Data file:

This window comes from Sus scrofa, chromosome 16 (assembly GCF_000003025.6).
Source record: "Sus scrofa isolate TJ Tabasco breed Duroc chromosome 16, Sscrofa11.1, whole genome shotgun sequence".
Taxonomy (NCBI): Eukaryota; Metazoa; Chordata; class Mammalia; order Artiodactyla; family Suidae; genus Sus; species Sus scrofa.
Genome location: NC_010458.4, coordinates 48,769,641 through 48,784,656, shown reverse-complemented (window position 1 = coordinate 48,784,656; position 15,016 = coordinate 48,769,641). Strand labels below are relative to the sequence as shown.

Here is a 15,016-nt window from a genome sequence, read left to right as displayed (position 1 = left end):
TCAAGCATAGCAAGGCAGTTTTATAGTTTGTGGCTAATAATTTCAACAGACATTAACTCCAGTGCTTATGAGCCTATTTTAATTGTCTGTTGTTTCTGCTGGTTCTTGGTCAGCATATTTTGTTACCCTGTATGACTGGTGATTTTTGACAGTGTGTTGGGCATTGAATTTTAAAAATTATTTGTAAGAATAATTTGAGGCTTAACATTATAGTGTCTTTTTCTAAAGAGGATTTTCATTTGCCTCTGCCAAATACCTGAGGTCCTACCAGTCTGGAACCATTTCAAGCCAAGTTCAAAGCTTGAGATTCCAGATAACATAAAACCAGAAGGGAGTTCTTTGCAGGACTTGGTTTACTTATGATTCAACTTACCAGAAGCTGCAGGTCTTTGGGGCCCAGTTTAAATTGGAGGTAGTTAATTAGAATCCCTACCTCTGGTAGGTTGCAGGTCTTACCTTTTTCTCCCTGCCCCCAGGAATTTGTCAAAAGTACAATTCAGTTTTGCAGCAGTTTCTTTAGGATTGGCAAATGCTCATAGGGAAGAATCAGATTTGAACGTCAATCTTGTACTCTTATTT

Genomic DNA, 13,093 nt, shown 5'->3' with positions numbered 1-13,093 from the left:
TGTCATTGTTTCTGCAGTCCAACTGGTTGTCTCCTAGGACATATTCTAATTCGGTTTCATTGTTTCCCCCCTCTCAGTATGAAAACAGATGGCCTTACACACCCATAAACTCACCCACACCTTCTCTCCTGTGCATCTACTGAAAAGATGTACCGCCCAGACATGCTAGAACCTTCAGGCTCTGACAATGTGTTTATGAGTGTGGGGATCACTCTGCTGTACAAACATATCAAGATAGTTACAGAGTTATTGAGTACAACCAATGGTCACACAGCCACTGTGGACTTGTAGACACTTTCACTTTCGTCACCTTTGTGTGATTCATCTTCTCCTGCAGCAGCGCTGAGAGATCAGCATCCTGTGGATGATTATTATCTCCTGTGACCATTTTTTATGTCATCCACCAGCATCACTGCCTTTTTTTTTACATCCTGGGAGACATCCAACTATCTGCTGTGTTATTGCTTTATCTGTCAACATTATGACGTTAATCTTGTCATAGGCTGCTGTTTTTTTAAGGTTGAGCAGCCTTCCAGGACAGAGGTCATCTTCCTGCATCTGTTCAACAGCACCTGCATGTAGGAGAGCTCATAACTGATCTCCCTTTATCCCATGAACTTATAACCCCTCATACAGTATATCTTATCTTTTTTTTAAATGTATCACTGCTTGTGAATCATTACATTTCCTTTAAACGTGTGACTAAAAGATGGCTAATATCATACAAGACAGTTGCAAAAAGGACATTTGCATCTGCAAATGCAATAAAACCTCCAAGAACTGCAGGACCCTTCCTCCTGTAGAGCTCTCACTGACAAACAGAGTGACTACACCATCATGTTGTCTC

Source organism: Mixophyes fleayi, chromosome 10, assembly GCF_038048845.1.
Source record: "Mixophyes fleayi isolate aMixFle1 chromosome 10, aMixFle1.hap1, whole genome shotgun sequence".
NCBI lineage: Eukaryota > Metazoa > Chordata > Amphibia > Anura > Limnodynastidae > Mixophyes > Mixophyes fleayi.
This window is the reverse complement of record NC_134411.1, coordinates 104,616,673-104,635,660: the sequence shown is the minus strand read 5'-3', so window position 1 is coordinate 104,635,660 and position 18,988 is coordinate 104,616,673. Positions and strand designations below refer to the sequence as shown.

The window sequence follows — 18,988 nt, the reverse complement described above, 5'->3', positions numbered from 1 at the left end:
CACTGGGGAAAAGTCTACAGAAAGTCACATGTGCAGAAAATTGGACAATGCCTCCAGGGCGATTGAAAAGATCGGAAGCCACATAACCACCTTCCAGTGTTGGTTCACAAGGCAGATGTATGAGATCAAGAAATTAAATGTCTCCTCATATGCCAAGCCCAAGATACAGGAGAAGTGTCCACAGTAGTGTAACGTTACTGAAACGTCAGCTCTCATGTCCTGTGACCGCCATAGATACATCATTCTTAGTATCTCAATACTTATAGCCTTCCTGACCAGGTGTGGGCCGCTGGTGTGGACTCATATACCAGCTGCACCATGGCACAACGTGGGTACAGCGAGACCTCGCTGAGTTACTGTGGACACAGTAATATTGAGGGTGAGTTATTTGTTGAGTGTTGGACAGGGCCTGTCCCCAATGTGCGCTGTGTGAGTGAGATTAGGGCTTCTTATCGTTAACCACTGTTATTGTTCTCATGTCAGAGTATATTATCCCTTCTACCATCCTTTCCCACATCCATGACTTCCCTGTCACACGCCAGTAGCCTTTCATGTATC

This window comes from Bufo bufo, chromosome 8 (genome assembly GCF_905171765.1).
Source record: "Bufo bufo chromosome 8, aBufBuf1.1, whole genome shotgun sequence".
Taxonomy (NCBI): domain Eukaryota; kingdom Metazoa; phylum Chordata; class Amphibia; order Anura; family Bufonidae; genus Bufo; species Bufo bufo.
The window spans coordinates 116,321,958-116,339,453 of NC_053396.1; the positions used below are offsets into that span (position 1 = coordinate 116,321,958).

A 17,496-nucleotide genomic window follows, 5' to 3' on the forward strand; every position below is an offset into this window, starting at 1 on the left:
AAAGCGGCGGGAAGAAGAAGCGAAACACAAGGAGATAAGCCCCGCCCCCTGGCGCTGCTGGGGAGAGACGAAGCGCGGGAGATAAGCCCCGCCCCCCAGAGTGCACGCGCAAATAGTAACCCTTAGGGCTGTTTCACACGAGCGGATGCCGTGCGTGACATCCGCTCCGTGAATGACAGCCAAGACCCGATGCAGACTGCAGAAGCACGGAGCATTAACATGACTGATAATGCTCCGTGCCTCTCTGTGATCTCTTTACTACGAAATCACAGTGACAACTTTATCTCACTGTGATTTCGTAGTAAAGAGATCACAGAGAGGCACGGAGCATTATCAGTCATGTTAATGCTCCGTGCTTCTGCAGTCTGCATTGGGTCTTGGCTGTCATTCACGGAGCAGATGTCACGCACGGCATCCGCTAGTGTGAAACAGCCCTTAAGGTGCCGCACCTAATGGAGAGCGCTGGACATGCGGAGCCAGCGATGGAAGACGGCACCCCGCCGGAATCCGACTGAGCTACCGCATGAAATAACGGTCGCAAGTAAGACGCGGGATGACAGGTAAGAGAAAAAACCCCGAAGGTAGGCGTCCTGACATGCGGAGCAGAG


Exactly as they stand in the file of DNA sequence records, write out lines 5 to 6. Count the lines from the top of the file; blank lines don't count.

Here is a 15,016-nt window from a genome sequence, read left to right as displayed (position 1 = left end):
TCAAGCATAGCAAGGCAGTTTTATAGTTTGTGGCTAATAATTTCAACAGACATTAACTCCAGTGCTTATGAGCCTATTTTAATTGTCTGTTGTTTCTGCTGGTTCTTGGTCAGCATATTTTGTTACCCTGTATGACTGGTGATTTTTGACAGTGTGTTGGGCATTGAATTTTAAAAATTATTTGTAAGAATAATTTGAGGCTTAACATTATAGTGTCTTTTTCTAAAGAGGATTTTCATTTGCCTCTGCCAAATACCTGAGGTCCTACCAGTCTGGAACCATTTCAAGCCAAGTTCAAAGCTTGAGATTCCAGATAACATAAAACCAGAAGGGAGTTCTTTGCAGGACTTGGTTTACTTATGATTCAACTTACCAGAAGCTGCAGGTCTTTGGGGCCCAGTTTAAATTGGAGGTAGTTAATTAGAATCCCTACCTCTGGTAGGTTGCAGGTCTTACCTTTTTCTCCCTGCCCCCAGGAATTTGTCAAAAGTACAATTCAGTTTTGCAGCAGTTTCTTTAGGATTGGCAAATGCTCATAGGGAAGAATCAGATTTGAACGTCAATCTTGTACTCTTATTT